10. Add the sugar and half teaspoon of salt to the pan. Stir slowly to mix, wait for half a minute to let it dissolve, then taste the gravy and fine-tune it with salt and sugar.
  11. Simmer for 5-7 minutes more. If the gravy appears too watery, boil on high heat instead of simmering to make the gravy a bit thicker. Add the garam masala powder (the fine powder, half teaspoon) towards the end. When it's time to take the pan off the flame, there should be enough gravy to cover most of the prawns, but not all.

Serve with plain boiled rice.

Practitioner's notes

  • Some people like coriander leaves. They will add a small fistful of chopped coriander leaves to the pan just before taking the pan off the flame. Try it.
  • If Maggi Hot and Sweet Sauce is not available, try one of the other Tomato Chilly Sauces. The important thing is to try to get that spicy hot and sweet taste. If none of these options are available, use good, preferably somewhat spicy, tomato ketchup. Tomato puree is the last option, and will make the taste bland(er). And note well: "hot and sweet" is not at all similar to "hot and sour". There are many ready-made bottled concoctions called Hot and Sour Sauce, based on soya sauce, useful for Chinese dishes. Do not bring such sauces anywhere near a malaikari pan.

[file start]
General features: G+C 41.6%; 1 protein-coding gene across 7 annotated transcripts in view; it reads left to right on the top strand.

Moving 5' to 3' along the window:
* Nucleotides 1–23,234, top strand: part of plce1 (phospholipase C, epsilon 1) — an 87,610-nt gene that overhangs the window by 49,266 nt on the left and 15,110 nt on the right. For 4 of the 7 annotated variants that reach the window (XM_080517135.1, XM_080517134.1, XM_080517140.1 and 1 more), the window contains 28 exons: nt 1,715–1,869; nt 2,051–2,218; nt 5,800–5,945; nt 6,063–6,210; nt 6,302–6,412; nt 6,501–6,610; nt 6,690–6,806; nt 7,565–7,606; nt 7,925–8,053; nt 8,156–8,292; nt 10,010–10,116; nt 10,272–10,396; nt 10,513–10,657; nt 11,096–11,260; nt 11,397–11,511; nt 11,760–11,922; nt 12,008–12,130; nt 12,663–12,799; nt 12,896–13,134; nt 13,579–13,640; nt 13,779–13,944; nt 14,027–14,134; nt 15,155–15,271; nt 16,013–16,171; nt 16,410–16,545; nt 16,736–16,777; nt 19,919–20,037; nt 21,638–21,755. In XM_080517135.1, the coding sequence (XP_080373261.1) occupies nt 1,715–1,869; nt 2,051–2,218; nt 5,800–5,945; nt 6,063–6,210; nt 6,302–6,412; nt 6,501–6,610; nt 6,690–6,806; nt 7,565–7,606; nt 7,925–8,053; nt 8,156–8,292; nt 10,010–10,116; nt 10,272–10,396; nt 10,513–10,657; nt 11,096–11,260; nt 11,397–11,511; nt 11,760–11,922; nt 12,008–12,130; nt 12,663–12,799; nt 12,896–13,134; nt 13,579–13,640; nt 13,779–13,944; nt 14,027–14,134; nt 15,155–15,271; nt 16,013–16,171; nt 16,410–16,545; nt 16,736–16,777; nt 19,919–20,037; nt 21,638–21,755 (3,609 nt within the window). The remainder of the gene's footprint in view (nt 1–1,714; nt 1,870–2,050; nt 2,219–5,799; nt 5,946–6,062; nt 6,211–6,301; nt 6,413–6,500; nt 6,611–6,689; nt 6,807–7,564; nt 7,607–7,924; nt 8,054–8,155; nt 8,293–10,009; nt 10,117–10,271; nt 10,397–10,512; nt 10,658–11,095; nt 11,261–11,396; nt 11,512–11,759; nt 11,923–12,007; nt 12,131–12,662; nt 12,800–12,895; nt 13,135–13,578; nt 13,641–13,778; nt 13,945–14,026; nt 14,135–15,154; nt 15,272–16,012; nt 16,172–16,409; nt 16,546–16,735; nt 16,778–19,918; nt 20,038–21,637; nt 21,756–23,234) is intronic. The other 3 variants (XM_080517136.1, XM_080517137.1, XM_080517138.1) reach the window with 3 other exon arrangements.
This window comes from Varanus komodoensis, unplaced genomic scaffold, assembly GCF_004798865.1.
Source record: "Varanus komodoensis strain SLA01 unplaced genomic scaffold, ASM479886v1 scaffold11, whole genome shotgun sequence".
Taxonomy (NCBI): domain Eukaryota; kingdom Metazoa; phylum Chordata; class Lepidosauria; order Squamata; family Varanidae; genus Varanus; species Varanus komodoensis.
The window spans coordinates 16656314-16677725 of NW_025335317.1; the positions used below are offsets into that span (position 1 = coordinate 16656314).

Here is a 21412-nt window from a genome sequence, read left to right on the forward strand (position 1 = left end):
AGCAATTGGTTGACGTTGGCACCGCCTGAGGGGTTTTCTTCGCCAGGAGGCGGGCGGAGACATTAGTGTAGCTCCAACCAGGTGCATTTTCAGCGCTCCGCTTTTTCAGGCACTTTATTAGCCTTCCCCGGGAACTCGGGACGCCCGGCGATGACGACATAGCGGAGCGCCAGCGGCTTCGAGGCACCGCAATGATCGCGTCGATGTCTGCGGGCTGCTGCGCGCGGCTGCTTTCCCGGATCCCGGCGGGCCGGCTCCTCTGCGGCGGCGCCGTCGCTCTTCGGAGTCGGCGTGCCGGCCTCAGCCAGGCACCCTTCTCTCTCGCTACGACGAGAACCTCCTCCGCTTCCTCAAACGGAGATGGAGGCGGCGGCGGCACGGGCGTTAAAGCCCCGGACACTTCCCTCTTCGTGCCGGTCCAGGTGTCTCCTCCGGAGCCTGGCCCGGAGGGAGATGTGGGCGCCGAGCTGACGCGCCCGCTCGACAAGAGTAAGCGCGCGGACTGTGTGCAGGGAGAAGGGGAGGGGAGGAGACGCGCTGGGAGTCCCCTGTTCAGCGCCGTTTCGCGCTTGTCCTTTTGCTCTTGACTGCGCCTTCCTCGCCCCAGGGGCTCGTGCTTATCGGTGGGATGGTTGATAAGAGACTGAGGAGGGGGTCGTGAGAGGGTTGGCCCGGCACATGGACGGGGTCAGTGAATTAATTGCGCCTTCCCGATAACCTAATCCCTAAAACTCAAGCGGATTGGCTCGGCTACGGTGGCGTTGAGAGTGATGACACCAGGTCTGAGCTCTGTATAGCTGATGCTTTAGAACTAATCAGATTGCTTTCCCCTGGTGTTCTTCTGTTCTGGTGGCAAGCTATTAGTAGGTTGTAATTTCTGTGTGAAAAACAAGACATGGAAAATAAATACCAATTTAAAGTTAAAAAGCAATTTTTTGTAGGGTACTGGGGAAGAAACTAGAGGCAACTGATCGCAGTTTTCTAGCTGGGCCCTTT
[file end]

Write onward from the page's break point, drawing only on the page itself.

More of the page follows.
• The best size of prawn to use for this dish is the kind which gives about 10-15 prawns per kilo. Bigger prawns, which fit 3-5 per kilo, are glamorous and very useful to impress ignorant money-minded guests, but do not delight the true malaikari devotee. There is a place for lobster thermidor and champagne, and there's a place for malaikari and rice. If you can't understand this, you are condemned to eat just lobster and champagne all your life.
  • The prawn heads should not be removed during the preparation, even if you don't like eating them. Their presence adds significantly to the texture and flavour of the dish.